Solar Energy On-Demand Use can be a Marvel Possibility

Spin coating process

Spin-coating process that enables deposition of the solar thermal fuel polymer material from solution. (Image courtesy of MIT.)

Researchers at MIT have come up with a ground breaking new innovation – a unique process for absorbing and retaining solar energy for on-demand use.

 “It is a material that is capable of absorbing photons (light) and storing their energy,” said MIT professor Dr. David Zhitomirsky.

“Then, this energy can be released as heat on-demand, re-generating the original material, and this can be done many times.”

Dr. Zhitomirsky, the project lead and the first author of the journal Advanced Energy Materials asserts that storing solar heat in the form of a chemical change (instead of storing the heat itself) is the answer to long-lasting and stable storage. No matter how effective the insulation, heat will always dissipate over time.

On the other hand, a chemical storage system can keep the energy in a stable molecular formation until it was time to be released. The release could be triggered by heat, light or electricity.

“Absorbing light results in a shape change in the molecules within these materials. The energy of the resultant molecule is higher than its initial energy, so upon reversion to the original state this energy can be released to the environment as heat,” Dr. Zhitomirsky explained.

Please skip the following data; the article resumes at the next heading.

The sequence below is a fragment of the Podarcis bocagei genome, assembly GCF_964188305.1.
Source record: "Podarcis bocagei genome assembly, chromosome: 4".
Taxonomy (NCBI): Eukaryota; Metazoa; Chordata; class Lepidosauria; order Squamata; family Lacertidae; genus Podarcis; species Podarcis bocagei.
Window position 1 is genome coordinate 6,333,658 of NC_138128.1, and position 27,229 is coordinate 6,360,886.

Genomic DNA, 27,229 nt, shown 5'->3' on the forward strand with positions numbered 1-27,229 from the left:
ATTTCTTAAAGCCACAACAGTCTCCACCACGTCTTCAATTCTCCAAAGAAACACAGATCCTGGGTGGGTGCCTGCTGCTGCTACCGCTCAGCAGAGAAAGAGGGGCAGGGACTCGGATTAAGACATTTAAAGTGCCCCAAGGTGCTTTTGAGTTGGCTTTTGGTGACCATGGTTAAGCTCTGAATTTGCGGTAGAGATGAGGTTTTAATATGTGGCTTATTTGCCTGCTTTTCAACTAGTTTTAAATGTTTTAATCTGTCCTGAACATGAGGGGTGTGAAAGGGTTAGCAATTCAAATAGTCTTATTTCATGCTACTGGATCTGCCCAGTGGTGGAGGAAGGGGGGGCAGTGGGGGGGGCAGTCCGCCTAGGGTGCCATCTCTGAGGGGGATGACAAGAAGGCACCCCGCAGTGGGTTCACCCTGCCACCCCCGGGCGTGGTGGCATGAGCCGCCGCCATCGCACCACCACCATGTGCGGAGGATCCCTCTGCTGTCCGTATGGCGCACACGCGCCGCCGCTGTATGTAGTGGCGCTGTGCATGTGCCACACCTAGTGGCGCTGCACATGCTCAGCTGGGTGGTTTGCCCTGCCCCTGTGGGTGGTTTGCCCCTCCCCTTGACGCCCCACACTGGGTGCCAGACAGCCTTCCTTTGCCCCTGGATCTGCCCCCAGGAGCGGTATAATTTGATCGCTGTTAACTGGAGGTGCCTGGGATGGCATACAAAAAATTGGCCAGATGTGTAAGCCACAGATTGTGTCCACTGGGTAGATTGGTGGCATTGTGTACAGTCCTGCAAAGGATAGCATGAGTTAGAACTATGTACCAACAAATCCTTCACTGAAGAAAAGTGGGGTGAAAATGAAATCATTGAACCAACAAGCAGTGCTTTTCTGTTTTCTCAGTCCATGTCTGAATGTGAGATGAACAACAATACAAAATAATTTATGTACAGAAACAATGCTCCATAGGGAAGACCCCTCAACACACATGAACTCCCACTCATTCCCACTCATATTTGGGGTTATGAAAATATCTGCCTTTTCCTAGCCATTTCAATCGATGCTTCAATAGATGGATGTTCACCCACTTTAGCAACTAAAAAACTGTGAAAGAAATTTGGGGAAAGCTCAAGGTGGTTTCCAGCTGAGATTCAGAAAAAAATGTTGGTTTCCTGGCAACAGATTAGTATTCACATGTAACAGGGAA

Solar thermal fuel

Solar thermal fuel polymer film comprised of three distinct layers (four to five microns in thickness for each). (Image courtesy of MIT.)

The process is based on polymers, cost-effective materials and common manufacturing technology. Previous attempts at chemical-based storage materials were based on liquid systems, which limited their application. This new approach, however, is based on solids.

Manufacturing the material is a two-step process. The team used azobenzenes that change their molecular configuration when exposed to light. A small amount of heat reverts the azobenzenes back to their original configuration and enables them to release the previously stored heat.

Researchers changed the material’s chemistry to improve its energy density, its ability to create even, constant layers and its reaction to the activating heat pulse.

“These materials could find a lot of use in rural areas and in third world countries, but also in urban first world environment where they can be integrated into clothing, for example.”

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